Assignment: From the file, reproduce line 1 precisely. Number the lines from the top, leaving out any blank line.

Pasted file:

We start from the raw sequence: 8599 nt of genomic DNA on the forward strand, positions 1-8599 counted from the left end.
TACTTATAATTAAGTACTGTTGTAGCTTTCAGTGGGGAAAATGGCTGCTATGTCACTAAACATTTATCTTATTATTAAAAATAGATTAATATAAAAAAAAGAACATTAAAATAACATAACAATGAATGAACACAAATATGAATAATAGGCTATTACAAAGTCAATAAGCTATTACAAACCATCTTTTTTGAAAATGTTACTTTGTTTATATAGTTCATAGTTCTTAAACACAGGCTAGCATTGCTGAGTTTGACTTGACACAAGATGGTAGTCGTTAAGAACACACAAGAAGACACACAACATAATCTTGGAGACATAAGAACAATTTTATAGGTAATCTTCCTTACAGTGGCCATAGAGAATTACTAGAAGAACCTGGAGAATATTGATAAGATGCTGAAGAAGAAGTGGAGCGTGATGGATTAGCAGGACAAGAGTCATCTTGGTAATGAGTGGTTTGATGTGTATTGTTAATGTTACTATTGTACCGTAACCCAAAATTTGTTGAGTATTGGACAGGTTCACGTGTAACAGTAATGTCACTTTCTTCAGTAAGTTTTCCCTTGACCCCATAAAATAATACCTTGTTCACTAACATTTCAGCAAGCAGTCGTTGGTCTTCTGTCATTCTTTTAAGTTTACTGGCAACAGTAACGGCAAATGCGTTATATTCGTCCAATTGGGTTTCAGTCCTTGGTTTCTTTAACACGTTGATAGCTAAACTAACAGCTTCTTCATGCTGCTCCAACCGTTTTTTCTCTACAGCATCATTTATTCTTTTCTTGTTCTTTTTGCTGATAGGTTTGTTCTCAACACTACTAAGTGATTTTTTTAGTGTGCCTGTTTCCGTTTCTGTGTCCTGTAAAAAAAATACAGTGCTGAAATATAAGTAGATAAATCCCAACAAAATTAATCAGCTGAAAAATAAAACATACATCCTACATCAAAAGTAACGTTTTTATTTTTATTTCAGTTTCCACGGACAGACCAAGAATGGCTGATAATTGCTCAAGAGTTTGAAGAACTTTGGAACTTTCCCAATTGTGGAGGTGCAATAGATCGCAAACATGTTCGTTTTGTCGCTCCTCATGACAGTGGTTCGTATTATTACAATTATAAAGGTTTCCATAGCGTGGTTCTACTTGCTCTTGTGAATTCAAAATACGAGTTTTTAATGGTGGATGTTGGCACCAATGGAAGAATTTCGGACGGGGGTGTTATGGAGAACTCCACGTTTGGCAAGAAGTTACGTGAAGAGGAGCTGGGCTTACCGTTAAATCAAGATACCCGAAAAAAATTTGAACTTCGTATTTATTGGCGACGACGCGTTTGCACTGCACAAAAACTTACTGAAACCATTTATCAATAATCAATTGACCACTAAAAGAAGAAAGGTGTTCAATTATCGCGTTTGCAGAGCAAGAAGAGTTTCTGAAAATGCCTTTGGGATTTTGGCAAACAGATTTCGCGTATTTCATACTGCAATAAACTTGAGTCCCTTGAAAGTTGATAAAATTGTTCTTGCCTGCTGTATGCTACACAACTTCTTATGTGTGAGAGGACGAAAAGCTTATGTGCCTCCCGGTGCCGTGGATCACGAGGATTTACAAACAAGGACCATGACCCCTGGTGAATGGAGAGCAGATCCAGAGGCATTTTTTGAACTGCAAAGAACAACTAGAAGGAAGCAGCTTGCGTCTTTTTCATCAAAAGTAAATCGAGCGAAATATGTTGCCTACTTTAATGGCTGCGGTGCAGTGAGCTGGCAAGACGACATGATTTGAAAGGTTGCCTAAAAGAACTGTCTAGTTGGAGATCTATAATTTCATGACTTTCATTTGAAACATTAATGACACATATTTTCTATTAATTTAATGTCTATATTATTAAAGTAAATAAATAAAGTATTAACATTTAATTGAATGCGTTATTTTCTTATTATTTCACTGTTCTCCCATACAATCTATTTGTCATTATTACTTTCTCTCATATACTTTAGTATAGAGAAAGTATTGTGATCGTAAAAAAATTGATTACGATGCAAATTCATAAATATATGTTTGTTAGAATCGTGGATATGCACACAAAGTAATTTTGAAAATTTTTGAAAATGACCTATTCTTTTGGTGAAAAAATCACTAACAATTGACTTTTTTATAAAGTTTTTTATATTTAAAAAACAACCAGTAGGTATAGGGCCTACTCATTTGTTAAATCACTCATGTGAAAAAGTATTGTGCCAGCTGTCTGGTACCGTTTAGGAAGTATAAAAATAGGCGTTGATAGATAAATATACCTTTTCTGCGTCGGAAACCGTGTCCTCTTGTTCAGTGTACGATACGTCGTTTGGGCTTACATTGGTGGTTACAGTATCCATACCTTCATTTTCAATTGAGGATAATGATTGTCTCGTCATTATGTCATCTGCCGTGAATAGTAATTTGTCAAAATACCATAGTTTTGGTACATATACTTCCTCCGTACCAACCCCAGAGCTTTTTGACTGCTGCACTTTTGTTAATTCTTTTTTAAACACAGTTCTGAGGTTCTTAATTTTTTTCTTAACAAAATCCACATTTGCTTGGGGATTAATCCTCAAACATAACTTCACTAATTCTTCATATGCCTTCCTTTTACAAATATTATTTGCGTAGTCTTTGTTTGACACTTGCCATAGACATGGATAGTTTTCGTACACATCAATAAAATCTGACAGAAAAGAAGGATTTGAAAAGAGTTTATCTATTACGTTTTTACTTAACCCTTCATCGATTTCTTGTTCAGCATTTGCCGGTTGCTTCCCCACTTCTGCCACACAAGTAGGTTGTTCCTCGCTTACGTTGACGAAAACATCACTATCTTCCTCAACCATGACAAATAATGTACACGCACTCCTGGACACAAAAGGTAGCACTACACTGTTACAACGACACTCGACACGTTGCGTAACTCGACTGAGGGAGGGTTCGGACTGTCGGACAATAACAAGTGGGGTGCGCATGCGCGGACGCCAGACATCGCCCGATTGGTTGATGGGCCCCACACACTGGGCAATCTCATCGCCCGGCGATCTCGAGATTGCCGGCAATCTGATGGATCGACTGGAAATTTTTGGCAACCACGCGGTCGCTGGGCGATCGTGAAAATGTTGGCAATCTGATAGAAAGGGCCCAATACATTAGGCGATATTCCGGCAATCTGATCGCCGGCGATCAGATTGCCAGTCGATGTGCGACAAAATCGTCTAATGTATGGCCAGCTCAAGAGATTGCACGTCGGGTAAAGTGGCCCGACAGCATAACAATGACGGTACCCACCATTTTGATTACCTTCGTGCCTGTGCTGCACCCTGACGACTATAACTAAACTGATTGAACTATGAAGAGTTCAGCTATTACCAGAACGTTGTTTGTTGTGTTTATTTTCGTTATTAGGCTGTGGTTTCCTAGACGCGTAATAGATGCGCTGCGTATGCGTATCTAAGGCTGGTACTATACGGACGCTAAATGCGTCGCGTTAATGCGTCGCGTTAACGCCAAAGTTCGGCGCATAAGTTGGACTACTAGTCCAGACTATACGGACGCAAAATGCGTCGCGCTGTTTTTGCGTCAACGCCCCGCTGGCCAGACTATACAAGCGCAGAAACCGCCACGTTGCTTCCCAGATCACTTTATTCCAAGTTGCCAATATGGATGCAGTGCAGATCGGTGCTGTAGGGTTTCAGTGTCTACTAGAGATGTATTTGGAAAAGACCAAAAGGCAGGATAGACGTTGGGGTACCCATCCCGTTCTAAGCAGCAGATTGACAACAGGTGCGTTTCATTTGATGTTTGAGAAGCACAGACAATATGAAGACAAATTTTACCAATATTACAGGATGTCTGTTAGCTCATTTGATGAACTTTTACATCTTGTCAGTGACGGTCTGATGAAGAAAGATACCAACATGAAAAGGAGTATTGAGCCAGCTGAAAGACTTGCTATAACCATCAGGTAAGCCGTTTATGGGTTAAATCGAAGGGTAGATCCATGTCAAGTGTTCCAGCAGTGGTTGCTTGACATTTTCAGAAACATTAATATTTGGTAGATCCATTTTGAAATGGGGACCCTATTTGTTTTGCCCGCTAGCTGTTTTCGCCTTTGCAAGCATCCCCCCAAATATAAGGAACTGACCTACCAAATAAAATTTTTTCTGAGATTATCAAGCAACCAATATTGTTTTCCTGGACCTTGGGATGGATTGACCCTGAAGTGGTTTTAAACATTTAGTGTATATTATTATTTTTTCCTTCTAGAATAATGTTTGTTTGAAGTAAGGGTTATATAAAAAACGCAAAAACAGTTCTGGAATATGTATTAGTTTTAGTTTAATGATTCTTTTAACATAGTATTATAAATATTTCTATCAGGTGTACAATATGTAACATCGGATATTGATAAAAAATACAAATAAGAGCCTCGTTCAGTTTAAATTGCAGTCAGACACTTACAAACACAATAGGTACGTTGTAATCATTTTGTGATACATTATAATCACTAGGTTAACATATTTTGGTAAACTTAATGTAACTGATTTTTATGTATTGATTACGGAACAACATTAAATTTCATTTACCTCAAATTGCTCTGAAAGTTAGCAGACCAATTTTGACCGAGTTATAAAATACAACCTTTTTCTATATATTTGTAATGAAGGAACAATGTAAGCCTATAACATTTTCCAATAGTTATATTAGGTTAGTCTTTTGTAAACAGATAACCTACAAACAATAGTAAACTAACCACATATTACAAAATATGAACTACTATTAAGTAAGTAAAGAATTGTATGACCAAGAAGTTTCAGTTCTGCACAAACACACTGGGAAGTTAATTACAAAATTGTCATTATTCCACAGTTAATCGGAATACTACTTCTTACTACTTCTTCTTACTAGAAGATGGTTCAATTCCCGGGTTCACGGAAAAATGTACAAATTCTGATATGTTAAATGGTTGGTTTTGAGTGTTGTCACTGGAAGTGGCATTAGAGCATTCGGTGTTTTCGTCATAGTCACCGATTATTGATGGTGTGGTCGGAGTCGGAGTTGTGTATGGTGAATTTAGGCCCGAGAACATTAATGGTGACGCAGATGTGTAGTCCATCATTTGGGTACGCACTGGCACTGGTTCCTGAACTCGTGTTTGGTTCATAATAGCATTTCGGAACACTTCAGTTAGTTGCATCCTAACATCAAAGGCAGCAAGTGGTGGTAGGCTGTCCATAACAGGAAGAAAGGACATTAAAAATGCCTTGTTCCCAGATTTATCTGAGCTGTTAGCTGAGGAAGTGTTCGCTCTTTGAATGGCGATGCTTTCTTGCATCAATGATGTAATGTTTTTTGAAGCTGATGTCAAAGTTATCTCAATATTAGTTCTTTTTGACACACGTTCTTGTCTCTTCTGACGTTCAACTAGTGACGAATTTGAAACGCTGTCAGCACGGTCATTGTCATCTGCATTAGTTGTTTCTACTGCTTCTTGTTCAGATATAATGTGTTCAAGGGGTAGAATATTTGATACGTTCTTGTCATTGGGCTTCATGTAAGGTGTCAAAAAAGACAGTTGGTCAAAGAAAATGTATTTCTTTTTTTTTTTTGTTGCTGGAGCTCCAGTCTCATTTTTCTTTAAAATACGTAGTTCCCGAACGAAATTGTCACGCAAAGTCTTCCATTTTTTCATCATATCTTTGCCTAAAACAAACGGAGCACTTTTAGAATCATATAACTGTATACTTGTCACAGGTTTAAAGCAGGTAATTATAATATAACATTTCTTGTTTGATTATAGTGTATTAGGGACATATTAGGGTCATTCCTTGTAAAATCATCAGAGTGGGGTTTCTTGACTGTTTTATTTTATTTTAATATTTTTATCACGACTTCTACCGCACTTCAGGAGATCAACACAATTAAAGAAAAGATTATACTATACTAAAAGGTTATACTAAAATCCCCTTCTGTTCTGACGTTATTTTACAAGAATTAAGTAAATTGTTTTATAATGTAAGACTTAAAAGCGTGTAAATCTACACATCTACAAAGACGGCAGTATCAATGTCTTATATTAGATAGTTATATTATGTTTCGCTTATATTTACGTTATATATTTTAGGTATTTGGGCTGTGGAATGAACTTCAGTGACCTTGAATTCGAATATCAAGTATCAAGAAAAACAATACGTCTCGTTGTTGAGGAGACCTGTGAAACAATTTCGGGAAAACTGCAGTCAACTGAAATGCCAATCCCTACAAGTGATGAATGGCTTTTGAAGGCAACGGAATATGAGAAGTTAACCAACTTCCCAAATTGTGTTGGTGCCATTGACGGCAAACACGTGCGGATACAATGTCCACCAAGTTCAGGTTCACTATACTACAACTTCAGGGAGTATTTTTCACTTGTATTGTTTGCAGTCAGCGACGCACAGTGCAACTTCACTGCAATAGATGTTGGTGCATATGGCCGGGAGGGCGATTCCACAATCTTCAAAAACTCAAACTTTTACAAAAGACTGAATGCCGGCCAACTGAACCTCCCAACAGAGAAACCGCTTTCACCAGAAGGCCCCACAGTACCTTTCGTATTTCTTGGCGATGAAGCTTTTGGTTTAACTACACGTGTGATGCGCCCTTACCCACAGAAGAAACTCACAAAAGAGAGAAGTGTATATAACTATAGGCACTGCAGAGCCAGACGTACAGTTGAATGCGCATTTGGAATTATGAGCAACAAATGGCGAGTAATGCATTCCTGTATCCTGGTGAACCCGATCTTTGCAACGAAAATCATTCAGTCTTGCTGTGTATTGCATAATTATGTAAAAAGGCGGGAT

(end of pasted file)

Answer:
We start from the raw sequence: 8599 nt of genomic DNA on the forward strand, positions 1-8599 counted from the left end.